Many of you are probably familiar with the Christian movie productions of Sherwood Pictures. They’ve had great success with limited budgets on films like Facing the Giants, Fireproof, and Courageous. Each of their films covers a particular theme, like faith, marriage, or fatherhood. The other week, they released a new project entitled War Room, focused on prayer. It was a box office smash, vying with hot Hollywood releases like Straight Outta Compton. However, like the church’s other projects, it’s come under criticism for being poor quality and perhaps even presenting a distorted view of Christianity.
These criticisms are sometimes coming from other Christians, not just jaded mainstream reviewers. I recently read one article by John Mark Reynolds that was particularly unsparing. He called it “Genie Jesus and the War Room Problem.”
He argues that all the Kendricks’ movies have the same theological flaw: They give Christians the impression that any problem a Christian has can be solved by the appropriate amount of faith and prayer. In other words, he’s accusing them of presenting a prosperity gospel. He points out that for many people, living out the Christian faith will involve unanswered prayers, suffering, and sad endings. In War Room
, a wife is urged to remain in a bad marriage and pray for her nasty, philandering husband, who ultimately repents. Reynolds cites the examples of many women like her who will pray fervently and see no change.
Okay, so we know happy endings aren’t universal, but is it fair to accuse Sherwood’s films of generally presenting a false gospel? Do they really preach a “genie Jesus”? Will Christians walk away with a false idea of what faith, prayer and provision really mean? I think a more careful look reveals that while Reynolds raises interesting concerns, he’s being disproportionately harsh. (Full disclosure though: I haven’t seen War Room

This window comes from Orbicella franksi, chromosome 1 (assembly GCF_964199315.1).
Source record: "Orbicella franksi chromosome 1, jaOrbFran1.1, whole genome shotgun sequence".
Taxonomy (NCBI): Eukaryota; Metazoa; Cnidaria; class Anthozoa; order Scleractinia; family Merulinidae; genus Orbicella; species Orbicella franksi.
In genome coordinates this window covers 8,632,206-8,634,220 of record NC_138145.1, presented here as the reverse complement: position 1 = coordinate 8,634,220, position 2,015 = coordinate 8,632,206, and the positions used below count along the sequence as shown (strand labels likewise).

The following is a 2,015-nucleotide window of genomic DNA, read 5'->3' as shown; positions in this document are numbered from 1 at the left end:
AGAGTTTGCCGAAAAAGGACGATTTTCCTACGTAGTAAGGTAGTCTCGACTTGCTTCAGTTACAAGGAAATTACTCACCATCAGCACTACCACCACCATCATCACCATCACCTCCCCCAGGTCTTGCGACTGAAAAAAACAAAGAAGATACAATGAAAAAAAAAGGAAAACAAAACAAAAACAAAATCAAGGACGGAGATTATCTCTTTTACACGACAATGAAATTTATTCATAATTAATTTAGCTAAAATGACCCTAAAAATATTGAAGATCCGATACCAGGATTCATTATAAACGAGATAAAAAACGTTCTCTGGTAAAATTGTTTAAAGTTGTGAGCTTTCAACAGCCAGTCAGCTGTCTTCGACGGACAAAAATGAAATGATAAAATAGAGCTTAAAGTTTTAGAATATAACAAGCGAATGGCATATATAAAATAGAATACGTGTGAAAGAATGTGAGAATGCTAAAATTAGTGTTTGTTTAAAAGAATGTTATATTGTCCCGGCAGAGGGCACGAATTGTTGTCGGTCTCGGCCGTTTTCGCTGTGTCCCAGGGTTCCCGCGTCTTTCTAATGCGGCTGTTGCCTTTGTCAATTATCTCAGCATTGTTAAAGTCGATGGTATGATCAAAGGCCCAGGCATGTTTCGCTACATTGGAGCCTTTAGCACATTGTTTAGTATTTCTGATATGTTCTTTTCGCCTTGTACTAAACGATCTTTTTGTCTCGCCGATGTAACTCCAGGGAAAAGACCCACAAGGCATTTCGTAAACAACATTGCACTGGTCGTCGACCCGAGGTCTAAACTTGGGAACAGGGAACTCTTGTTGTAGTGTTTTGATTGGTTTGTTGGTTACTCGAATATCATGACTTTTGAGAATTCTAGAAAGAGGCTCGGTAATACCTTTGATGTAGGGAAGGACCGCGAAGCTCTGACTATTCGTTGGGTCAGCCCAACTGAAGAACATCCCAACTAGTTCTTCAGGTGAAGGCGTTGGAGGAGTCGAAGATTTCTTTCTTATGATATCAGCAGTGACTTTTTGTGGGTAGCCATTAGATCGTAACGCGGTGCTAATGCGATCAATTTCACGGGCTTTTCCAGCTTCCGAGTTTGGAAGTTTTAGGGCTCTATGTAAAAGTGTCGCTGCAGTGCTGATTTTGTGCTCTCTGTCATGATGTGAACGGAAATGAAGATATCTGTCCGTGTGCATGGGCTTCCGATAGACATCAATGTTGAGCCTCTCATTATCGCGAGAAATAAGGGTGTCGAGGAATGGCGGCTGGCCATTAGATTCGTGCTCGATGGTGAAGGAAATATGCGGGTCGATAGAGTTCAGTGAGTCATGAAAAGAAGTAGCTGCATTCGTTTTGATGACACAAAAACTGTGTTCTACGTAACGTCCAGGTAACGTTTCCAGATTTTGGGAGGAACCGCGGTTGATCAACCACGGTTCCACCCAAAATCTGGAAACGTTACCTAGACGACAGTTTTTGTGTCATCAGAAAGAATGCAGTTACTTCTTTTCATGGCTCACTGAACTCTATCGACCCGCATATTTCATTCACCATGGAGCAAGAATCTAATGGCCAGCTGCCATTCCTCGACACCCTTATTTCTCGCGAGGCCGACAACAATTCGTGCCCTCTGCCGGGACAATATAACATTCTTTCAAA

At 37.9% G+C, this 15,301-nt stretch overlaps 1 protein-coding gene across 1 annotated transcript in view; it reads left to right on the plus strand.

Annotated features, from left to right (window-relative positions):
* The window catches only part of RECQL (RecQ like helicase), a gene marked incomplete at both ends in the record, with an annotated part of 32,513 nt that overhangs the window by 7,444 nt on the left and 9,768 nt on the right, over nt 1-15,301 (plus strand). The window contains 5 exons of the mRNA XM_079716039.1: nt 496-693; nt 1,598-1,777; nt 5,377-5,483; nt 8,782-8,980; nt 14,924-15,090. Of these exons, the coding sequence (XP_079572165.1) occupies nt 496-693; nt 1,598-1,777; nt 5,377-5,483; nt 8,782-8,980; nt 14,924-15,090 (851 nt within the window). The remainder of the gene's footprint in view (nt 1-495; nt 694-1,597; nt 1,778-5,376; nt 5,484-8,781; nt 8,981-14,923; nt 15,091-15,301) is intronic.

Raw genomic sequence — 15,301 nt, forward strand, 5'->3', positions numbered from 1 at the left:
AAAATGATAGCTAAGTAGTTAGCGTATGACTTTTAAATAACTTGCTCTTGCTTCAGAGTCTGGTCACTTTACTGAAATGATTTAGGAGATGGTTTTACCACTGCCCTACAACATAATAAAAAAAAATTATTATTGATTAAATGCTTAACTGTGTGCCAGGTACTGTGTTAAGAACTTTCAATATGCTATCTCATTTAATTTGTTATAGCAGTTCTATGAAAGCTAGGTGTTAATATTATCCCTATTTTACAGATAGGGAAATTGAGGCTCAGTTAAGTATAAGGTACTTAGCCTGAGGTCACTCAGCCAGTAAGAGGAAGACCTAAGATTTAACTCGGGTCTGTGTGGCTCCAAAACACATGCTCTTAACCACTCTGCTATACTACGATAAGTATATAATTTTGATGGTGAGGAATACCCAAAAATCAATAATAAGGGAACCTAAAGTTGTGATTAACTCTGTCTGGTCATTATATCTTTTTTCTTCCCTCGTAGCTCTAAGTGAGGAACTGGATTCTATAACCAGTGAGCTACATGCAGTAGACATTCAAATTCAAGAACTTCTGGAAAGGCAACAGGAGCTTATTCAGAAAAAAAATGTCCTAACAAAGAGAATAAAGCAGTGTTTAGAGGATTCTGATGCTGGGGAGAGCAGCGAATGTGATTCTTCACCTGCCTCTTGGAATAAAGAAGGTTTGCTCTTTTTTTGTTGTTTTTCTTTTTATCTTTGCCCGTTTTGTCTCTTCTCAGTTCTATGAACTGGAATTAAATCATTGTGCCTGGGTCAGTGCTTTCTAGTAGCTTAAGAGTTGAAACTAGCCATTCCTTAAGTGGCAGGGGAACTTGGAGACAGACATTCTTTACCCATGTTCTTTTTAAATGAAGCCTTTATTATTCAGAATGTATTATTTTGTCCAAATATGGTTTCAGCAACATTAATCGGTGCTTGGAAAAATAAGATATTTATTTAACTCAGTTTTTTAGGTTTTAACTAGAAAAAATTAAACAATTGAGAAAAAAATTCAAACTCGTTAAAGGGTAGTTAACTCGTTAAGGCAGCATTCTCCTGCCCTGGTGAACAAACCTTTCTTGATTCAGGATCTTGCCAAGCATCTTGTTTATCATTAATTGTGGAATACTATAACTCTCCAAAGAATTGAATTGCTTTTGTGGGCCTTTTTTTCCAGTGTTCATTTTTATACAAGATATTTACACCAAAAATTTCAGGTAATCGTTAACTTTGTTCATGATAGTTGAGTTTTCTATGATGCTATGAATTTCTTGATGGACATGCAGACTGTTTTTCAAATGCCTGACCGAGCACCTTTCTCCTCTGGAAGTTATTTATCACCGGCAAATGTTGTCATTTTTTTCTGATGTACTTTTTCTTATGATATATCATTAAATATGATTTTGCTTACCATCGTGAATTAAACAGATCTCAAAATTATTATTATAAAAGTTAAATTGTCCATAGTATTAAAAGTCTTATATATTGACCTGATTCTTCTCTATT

yet, just previous Sherwood movies.)
First of all, I find it amusing that the Kendrick brothers are now being criticized from the left for encouraging women to stick it out in bad marriages, whereas Fireproof
was lambasted by the far right for putting the burden on the husband. It’s like no matter what they try to say about marriage, they can’t win. While I may not personally agree with all the particulars of their advice, I think it’s healthy that they’ve struck a nerve on both sides. (Besides, a clip from War Room
also shows the husband getting tough talk from a Christian brother, so it’s hardly letting him off the hook, though you might get that impression from some reviews.) I think Christians have developed too casual of an attitude towards divorce, and Reynolds isn’t that clear in his post about whether he would limit himself to Jesus’ (potential) exceptions. He seems to imply that a woman might be justified in walking out even if the husband isn’t necessarily unfaithful, just cold, nasty, verbally abusive or whatever. Now in fact, the husband in War Room
is teetering on the edge of infidelity, but even if a wife suspects this, it’s not ridiculous to suggest a waiting period where she hopes and prays for repentance.
Now, to address the accusation of prosperity preaching, I don’t deny that people might get a dubious impression from some of the Kendrick brothers’ stories. And some of the language that’s been used to promote War Room
in particular might raise concerns. The film is promoting a system where Christians create “checklists” of prayer requests that you then “check off” one by one as they’re answered. As one of the brothers said in an interview, “It’s great to be able to check off those prayer requests and see that God is alive and well in your life.” But as Reynolds pointed out, what about Christians whose prayers go unanswered? Do we tell them they’re just not doing prayer right? Or worse, that God must not be “alive and well” in their life if they’re not getting “results”? The brothers may want to approach these questions with more nuance.
Their breakout picture Facing the Giants
followed this same pattern and faced similar critiques. By the end of the film, all the characters have experienced spiritual revival and subsequently had their problems resolved. The team wins the big game. Their kicker makes a long shot field goal after being mediocre at best for the majority of the film. The main couple is no longer infertile or financially struggling. Et cetera. However, in fairness, things get worse for all the characters before they get better, even after